Human Rights Report Calls for Nations' 'Wide Range of Reparations' to Apologize for Slavery

U.N. human rights chief Michelle Bachelet on Monday urged nations to use "a wide range of reparations measures" to address slavery in a new report.

The report, presented to the U.N. Human Rights Council last month and launched after the killing of George Floyd by a Minneapolis police officer last year, aims to shed light on the effects of slavery and racial discrimination on people of African descent.

"Establishing the truth about these legacies, and their impact today, and taking steps to address this harm through a wide range of reparations measures is crucial to healing our societies and providing justice for terrible crimes," Bachelet said.

Bachelet recommended that countries "create, reinforce and fully fund comprehensive processes" to " share the truth about what was done, and the harms it continues to inflict." She added, "Measures taken to address the past will transform our future."

Reparations
A report from the U.N Human Rights Council urges nations to establish "a range of reparation measures" to address the impact of slavery and discrimination on people of African descent. Above, a woman waves a flag calling for reparations for the 1921 Tulsa Massacre during a Juneteenth festival in Tulsa, Oklahoma, on June 19. Michael B. Thomas/Getty Images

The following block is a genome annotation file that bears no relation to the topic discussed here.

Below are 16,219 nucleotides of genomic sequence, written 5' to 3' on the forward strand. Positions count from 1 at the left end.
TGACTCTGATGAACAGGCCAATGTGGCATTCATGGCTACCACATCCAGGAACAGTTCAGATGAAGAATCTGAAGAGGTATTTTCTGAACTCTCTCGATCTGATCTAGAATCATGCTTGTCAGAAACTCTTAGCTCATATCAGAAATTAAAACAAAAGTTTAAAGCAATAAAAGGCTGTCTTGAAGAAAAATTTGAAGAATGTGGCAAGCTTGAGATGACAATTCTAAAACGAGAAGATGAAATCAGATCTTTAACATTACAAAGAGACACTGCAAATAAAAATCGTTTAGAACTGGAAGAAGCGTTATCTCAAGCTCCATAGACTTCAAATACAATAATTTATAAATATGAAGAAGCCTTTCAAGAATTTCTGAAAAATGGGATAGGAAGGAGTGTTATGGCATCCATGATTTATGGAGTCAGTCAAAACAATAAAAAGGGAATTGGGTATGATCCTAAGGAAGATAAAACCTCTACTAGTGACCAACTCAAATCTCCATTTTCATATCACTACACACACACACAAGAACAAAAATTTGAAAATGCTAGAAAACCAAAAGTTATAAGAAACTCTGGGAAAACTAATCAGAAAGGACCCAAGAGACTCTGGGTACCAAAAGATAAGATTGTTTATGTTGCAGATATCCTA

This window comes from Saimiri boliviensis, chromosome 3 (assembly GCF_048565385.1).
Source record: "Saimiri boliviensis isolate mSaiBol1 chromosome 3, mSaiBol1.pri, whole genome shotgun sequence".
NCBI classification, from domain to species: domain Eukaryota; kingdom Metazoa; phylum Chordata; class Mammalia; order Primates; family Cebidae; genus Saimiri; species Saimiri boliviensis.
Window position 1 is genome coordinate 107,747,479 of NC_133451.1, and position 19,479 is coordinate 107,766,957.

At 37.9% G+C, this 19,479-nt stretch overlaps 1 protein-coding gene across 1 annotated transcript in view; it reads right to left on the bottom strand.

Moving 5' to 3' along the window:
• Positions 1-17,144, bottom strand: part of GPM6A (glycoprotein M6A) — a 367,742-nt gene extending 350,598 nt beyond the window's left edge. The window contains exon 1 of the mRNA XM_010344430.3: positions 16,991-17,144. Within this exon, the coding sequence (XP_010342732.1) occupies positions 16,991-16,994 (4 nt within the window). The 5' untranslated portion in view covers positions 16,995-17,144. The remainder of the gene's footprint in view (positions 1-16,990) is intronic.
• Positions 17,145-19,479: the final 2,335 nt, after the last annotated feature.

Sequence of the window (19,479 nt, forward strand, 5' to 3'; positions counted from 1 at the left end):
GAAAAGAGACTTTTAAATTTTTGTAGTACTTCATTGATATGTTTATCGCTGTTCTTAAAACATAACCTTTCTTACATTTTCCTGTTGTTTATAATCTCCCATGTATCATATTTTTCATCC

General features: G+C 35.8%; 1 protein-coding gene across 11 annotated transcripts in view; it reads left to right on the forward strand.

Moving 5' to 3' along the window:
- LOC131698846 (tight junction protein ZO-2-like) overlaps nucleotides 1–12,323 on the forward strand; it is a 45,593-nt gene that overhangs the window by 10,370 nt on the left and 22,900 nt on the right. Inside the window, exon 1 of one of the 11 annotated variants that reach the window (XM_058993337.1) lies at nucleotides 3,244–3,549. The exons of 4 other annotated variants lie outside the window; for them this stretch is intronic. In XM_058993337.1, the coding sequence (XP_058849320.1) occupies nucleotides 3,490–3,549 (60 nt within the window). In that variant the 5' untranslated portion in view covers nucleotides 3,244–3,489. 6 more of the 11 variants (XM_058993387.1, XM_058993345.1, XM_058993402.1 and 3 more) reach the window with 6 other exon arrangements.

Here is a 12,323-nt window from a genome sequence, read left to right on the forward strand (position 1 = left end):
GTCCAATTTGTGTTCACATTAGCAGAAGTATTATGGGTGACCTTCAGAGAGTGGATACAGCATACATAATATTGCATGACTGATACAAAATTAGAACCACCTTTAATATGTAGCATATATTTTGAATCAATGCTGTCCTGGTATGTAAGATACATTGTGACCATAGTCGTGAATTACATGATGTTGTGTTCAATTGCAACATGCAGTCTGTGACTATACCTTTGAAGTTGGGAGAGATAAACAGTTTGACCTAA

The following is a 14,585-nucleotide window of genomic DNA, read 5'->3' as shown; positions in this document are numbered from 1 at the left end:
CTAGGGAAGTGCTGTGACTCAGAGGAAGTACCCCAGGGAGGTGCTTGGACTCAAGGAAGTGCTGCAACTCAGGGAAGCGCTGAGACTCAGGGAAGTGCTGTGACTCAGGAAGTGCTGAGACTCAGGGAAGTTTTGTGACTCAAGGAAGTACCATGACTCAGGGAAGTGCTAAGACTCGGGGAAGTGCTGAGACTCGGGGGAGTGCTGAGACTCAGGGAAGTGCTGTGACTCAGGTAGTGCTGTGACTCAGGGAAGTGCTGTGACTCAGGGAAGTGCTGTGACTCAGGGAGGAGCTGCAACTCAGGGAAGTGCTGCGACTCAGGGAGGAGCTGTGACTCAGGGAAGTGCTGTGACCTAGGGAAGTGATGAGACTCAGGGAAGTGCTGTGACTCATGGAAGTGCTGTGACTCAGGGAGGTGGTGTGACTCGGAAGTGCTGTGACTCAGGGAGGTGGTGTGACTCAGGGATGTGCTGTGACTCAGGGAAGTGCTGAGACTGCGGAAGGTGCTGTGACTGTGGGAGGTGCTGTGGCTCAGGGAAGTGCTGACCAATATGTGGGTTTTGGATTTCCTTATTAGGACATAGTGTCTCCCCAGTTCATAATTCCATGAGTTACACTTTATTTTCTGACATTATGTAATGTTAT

For more reporting from the Associated Press, see below:

Bachelet, the U.N.'s high commissioner for human rights, told the council in Geneva that research "could not find a single example of a state that has comprehensively reckoned with its past or accounted for its impacts on the lives of people of African descent today," despite some attempts at seeking out the truth through apologies, litigation and memorialization.

The Human Rights Council commissioned the report during a special session last year following the murder of Floyd, a Black American who was killed by a white police officer in Minneapolis in May 2020. The officer, Derek Chauvin, was sentenced to 22 1/2 years in prison last month.

The U.S. charge d'affaires in Geneva, Benjamin Moeling, welcomed the "insightful and forthright report" in a video statement to the council.

"The United States is addressing these challenges, at home and abroad, honestly and transparently by tackling the underlying issues of racial discrimination and the use of excessive force in policing," he said.

Michelle Bachelet UN Human Rights
Michelle Bachelet, U.N. high commissioner for human rights, speaks during a press conference at the U.N.'s European headquarters in Geneva on December 9, 2020. Martial Trezzini/Keystone via AP, file